So what would you expect to happen if you just considered permutations have cycles of length 1 and 2 -- that is, involutions -- and sampled uniformly at random from them? If you're like me, your first thought is that the average involution will have twice as many 1-cycles as 2-cycles, and the same number of elements in 1-cycles as 2-cycles -- that is, the average involution on [n] will have n/2 1-cycles (i. e. fixed points) and n/4 2-cycles, for a total of n/2 fixed points and n/2 elements in 2-cycles.
But then you look at "n/2 fixed points" and think that that seems awfully large...
it turns out the average number of fixed points of an involution chosen uniformly at random from all involutions is about n1/2. This follows from standard generating function arguments. The exponential generating function of the number of involutions marked for their number of fixed points is exp(uz+z2/2); that is, the coefficient of znuk in that function is n! times the number of involutions on [n] with k fixed points. Standard methods from, say, Flajolet and Sedgewick (which I will probably buy when it comes out in print later this year, because I seem to cite it constantly) gives that the expected number of fixed points is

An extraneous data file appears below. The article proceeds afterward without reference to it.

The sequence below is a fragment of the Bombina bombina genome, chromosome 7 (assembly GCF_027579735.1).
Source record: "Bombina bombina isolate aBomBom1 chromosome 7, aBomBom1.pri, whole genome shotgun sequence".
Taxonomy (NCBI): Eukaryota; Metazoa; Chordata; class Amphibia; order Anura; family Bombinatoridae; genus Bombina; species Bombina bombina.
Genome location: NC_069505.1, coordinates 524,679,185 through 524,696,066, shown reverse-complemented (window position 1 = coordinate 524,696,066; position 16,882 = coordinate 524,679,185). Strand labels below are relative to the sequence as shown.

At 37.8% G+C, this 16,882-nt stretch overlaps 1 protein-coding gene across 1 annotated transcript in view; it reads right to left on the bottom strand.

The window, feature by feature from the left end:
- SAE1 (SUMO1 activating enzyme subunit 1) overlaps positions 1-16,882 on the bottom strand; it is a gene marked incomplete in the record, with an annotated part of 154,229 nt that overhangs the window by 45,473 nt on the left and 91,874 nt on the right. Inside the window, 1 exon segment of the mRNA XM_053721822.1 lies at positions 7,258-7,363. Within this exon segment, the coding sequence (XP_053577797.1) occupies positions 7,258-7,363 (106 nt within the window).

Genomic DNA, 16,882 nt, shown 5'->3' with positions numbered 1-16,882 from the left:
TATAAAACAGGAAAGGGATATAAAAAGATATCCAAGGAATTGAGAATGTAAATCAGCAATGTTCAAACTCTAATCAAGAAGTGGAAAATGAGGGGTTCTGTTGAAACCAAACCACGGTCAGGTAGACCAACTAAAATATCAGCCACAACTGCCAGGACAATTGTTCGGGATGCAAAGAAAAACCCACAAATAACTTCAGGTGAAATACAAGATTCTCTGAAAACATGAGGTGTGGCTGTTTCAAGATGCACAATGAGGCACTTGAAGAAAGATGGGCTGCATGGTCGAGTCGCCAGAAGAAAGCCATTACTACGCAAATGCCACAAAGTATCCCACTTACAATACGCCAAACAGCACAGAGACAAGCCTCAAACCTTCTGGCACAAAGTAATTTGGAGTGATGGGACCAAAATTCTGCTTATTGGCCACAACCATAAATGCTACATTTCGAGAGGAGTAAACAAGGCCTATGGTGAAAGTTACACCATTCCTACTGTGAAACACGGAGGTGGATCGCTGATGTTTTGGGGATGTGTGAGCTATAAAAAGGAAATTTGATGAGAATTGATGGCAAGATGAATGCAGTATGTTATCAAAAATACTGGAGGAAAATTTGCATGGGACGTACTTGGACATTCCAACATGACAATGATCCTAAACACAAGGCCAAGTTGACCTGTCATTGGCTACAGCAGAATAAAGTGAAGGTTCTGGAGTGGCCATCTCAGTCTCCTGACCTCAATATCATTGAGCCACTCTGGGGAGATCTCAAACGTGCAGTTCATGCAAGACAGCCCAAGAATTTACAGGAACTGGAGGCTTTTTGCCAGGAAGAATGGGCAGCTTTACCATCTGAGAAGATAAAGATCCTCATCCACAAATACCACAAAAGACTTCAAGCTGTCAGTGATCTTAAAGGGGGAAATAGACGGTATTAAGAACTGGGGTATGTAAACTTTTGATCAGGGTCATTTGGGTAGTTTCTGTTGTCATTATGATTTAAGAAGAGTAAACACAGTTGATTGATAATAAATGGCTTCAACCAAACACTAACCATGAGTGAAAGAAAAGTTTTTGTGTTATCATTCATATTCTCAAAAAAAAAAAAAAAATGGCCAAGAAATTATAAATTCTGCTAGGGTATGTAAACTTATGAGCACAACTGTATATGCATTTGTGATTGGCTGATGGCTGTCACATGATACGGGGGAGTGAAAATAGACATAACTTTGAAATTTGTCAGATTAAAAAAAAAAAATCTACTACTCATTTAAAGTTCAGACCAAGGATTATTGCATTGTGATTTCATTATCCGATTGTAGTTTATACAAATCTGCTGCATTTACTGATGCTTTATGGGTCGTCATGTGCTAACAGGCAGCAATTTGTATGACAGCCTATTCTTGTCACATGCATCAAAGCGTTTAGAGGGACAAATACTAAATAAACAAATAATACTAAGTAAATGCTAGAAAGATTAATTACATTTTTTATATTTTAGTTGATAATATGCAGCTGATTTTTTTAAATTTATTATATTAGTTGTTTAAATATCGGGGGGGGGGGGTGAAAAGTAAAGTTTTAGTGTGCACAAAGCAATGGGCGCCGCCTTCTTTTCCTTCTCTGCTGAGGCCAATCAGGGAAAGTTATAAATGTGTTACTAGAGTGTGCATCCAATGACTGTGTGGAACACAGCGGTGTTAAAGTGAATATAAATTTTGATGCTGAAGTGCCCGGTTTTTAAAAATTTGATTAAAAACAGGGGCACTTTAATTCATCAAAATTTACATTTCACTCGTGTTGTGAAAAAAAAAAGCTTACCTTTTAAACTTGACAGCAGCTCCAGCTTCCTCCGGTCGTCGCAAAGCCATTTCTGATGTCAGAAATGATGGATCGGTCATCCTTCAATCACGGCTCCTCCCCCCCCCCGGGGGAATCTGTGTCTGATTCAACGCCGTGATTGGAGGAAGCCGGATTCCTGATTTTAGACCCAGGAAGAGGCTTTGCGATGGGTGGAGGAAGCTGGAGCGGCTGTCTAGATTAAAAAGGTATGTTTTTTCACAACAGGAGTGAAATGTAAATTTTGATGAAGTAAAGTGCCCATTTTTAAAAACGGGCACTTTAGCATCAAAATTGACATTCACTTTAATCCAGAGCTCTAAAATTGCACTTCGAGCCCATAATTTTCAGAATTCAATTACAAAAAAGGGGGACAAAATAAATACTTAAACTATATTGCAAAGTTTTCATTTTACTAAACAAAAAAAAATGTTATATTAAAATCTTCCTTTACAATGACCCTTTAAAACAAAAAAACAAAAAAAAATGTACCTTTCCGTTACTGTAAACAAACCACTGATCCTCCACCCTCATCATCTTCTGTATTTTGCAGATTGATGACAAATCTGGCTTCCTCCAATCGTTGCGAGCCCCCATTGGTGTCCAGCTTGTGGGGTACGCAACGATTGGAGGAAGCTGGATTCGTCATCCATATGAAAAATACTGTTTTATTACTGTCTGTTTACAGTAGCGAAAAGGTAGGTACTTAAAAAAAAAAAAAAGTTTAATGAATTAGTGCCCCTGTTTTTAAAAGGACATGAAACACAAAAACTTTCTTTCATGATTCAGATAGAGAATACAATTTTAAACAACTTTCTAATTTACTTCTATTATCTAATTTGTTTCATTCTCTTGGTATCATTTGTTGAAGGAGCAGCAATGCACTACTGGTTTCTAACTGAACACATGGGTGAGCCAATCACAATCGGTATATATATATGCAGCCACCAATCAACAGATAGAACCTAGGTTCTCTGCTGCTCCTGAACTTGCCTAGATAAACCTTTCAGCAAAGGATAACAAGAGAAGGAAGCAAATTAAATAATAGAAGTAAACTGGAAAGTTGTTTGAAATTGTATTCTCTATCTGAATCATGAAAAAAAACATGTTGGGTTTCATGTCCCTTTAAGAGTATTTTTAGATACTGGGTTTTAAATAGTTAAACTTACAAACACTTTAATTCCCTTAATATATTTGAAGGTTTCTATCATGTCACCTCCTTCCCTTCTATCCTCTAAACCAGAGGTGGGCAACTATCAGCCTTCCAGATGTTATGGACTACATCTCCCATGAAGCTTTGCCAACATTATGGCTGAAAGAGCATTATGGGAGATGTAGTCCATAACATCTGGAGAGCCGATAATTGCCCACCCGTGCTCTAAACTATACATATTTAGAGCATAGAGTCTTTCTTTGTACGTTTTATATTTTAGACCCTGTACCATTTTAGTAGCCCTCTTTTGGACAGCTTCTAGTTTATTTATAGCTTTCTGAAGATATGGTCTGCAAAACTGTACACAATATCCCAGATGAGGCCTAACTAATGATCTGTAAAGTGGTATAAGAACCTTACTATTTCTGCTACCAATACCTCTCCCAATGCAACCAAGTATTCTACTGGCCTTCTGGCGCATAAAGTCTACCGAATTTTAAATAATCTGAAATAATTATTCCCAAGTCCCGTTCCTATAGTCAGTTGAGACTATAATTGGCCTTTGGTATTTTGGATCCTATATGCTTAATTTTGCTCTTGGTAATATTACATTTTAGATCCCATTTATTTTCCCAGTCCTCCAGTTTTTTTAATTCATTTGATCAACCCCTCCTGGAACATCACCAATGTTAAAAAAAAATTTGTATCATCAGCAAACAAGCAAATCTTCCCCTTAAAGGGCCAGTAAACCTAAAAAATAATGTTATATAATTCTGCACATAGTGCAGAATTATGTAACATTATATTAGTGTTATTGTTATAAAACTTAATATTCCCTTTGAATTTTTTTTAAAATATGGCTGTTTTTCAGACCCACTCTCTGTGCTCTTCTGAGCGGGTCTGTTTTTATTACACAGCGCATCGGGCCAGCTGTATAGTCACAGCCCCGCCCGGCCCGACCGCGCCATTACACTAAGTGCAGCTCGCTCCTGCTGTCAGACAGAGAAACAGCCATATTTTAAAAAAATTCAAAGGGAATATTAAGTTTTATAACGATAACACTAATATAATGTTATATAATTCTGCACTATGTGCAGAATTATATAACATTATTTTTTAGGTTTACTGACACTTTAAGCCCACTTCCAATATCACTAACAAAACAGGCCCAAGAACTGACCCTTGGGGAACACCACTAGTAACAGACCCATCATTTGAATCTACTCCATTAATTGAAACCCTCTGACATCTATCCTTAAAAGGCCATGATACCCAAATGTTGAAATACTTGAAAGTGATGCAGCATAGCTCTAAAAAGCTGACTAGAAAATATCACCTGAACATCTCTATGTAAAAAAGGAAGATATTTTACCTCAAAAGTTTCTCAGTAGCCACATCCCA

and this can actually be rewritten as nan-1/an, where an is the number of involutions on [n], that is, . (There's a nice interpretation for this -- an-1/an is the probability that any given element of an involution is actually a fixed point -- although it's hard to say exactly why this should be true.)
Then, if you're still like me, you think "alas, I have forgotten how to figure out the asymptotics of coefficients of entire functions". But the asymptotic number of involutions is the last example of Herbert Wilf's generatingfunctionology. After some work, the asymptotic formula he gives for an gives that the expected number of fixed points in an involution is n1/2 - 1/2 + o(1)
Once you know that fixed points are rare, then it's not hard to guess that their distribution should be approximately Poisson, and thus variance should be of the same order of magnitude as the mean -- and the variance result turns out to be true. (I don't know about the Poisson result.) The variance is, I believe, n1/2 - 1 + o(1), although this is only from numerical evidence. (The generating-function way to calculate the variance relies on the definition of the variance as the mean of the square minus the square of the mean; this means I need better asymptotics in order to verify this. The better asymptotics are certainly achievable, but they're not at my fingertips.)
The result is a bit surprising, though -- why does cutting out cycles of length 3 and greater so drastically change the relative numbers of 1-cycles and 2-cycles? But involutions make up a vanishingly small proportion of all permutations, and weird things can happen in these asymptotically negligible sets without the bulk of the population caring at all.